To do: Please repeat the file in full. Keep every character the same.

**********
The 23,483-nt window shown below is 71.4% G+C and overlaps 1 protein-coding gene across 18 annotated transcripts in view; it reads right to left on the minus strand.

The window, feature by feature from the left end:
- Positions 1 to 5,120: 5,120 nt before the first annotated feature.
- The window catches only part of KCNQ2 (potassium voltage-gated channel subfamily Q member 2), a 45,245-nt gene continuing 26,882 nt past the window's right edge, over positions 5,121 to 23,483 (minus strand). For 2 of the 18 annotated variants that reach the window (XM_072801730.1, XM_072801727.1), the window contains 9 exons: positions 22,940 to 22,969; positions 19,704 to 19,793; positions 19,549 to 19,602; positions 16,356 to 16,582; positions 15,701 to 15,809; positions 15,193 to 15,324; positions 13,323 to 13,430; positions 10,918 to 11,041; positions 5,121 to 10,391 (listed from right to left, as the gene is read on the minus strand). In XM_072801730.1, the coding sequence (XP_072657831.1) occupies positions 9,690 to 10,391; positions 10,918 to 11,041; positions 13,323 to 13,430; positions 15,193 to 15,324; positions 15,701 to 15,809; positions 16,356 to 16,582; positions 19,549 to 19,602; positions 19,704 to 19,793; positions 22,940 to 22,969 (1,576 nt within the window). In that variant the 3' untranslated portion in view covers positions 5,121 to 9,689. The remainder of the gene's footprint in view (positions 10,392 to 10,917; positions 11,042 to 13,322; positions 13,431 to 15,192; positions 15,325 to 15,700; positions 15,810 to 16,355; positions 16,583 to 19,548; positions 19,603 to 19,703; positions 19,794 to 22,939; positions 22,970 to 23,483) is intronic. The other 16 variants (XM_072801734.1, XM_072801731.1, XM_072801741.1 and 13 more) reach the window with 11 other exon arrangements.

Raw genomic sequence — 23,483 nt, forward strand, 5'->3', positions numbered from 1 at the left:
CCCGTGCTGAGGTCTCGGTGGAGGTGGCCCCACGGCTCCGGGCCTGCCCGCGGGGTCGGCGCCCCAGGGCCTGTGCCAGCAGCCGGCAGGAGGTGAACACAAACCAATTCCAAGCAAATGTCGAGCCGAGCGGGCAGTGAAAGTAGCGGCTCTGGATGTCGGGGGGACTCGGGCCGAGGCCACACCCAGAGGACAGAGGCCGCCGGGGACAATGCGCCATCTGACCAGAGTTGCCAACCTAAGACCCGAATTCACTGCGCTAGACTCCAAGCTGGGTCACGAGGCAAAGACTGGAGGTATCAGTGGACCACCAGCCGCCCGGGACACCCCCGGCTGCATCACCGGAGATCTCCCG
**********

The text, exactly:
The 23,483-nt window shown below is 71.4% G+C and overlaps 1 protein-coding gene across 18 annotated transcripts in view; it reads right to left on the minus strand.

The window, feature by feature from the left end:
- Positions 1 to 5,120: 5,120 nt before the first annotated feature.
- The window catches only part of KCNQ2 (potassium voltage-gated channel subfamily Q member 2), a 45,245-nt gene continuing 26,882 nt past the window's right edge, over positions 5,121 to 23,483 (minus strand). For 2 of the 18 annotated variants that reach the window (XM_072801730.1, XM_072801727.1), the window contains 9 exons: positions 22,940 to 22,969; positions 19,704 to 19,793; positions 19,549 to 19,602; positions 16,356 to 16,582; positions 15,701 to 15,809; positions 15,193 to 15,324; positions 13,323 to 13,430; positions 10,918 to 11,041; positions 5,121 to 10,391 (listed from right to left, as the gene is read on the minus strand). In XM_072801730.1, the coding sequence (XP_072657831.1) occupies positions 9,690 to 10,391; positions 10,918 to 11,041; positions 13,323 to 13,430; positions 15,193 to 15,324; positions 15,701 to 15,809; positions 16,356 to 16,582; positions 19,549 to 19,602; positions 19,704 to 19,793; positions 22,940 to 22,969 (1,576 nt within the window). In that variant the 3' untranslated portion in view covers positions 5,121 to 9,689. The remainder of the gene's footprint in view (positions 10,392 to 10,917; positions 11,042 to 13,322; positions 13,431 to 15,192; positions 15,325 to 15,700; positions 15,810 to 16,355; positions 16,583 to 19,548; positions 19,603 to 19,703; positions 19,794 to 22,939; positions 22,970 to 23,483) is intronic. The other 16 variants (XM_072801734.1, XM_072801731.1, XM_072801741.1 and 13 more) reach the window with 11 other exon arrangements.

Raw genomic sequence — 23,483 nt, forward strand, 5'->3', positions numbered from 1 at the left:
CCCGTGCTGAGGTCTCGGTGGAGGTGGCCCCACGGCTCCGGGCCTGCCCGCGGGGTCGGCGCCCCAGGGCCTGTGCCAGCAGCCGGCAGGAGGTGAACACAAACCAATTCCAAGCAAATGTCGAGCCGAGCGGGCAGTGAAAGTAGCGGCTCTGGATGTCGGGGGGACTCGGGCCGAGGCCACACCCAGAGGACAGAGGCCGCCGGGGACAATGCGCCATCTGACCAGAGTTGCCAACCTAAGACCCGAATTCACTGCGCTAGACTCCAAGCTGGGTCACGAGGCAAAGACTGGAGGTATCAGTGGACCACCAGCCGCCCGGGACACCCCCGGCTGCATCACCGGAGATCTCCCG